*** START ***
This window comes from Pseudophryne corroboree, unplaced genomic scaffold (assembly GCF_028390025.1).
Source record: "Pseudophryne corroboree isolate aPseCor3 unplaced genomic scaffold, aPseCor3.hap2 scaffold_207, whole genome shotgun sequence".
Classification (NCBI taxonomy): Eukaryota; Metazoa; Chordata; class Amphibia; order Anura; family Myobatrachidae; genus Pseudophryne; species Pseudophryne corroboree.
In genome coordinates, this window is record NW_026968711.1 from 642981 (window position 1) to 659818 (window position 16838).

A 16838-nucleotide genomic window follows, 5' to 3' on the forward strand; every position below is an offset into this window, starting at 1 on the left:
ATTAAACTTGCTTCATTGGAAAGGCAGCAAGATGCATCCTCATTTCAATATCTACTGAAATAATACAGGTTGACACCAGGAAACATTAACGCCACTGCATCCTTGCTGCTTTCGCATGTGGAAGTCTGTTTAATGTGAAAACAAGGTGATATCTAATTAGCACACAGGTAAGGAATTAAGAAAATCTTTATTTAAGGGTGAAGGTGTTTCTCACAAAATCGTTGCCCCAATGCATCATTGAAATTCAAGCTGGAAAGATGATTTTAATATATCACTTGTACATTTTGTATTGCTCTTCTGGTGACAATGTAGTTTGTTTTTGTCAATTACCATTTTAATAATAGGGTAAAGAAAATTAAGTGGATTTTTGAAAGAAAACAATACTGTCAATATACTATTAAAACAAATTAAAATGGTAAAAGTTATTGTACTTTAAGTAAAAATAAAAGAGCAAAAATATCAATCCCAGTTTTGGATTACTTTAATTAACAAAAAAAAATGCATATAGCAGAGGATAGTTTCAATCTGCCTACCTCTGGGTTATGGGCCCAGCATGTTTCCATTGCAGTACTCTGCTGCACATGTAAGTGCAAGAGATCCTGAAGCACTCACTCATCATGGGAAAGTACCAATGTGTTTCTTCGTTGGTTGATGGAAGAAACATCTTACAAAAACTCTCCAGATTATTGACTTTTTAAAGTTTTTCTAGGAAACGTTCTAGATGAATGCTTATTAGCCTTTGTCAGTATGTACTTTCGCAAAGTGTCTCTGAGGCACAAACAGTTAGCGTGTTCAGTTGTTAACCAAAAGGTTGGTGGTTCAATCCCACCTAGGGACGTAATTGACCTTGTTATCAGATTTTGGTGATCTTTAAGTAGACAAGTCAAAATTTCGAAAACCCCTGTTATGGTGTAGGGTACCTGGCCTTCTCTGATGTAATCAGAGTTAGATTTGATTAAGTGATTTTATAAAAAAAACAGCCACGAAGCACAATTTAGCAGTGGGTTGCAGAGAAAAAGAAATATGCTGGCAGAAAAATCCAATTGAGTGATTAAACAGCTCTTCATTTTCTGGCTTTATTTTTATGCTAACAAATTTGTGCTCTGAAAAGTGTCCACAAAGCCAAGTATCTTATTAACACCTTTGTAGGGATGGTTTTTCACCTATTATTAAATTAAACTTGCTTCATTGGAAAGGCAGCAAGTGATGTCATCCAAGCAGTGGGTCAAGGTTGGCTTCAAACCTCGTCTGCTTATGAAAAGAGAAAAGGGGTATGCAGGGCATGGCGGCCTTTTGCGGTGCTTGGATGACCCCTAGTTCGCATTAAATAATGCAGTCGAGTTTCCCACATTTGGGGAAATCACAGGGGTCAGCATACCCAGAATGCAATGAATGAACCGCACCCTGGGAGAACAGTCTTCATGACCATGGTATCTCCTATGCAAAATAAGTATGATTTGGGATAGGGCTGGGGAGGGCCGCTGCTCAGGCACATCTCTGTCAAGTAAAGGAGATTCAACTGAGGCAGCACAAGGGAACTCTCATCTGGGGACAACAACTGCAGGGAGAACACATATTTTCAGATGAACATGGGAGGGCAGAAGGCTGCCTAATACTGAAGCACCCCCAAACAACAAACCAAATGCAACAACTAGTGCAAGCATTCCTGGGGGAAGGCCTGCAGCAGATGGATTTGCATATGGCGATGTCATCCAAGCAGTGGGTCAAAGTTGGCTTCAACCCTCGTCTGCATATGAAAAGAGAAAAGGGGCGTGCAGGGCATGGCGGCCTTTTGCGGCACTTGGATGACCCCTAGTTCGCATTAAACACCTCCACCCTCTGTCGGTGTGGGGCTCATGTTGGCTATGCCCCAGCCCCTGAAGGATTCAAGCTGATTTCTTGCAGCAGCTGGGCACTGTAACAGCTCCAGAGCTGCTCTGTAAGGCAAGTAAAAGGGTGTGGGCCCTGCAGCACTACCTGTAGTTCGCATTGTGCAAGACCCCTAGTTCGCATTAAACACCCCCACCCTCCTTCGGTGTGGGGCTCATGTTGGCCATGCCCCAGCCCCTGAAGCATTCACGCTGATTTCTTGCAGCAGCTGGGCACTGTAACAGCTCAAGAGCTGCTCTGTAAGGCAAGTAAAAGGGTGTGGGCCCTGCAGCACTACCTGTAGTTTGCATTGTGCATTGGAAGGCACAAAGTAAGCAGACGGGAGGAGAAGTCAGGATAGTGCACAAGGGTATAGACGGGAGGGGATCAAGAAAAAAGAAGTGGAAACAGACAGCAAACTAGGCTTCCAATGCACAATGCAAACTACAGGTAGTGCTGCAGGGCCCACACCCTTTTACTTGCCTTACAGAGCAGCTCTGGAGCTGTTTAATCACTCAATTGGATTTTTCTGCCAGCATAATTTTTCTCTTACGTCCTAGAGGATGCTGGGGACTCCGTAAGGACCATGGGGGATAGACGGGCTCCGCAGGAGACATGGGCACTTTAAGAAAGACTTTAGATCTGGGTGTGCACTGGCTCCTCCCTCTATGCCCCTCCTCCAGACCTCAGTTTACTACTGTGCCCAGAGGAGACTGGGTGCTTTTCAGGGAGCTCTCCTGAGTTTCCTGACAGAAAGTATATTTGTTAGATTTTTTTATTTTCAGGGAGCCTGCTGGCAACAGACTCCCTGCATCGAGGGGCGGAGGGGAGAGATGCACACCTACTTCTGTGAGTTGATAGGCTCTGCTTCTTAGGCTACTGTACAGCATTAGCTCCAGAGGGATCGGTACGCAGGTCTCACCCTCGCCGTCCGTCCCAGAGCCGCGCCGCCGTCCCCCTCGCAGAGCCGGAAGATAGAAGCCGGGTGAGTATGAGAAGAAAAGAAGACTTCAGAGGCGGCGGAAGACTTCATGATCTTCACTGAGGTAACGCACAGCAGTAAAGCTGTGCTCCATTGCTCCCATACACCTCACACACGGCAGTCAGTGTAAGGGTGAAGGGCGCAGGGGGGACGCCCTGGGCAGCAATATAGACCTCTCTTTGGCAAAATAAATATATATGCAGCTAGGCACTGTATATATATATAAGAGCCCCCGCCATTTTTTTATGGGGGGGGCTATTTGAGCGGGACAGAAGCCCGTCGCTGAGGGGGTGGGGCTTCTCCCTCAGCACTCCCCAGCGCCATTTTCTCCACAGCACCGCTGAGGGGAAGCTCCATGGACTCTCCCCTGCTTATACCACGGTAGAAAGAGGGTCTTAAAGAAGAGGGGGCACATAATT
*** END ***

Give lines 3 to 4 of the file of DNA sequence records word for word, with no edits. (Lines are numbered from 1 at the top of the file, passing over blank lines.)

Classification (NCBI taxonomy): Eukaryota; Metazoa; Chordata; class Amphibia; order Anura; family Myobatrachidae; genus Pseudophryne; species Pseudophryne corroboree.
In genome coordinates, this window is record NW_026968711.1 from 642981 (window position 1) to 659818 (window position 16838).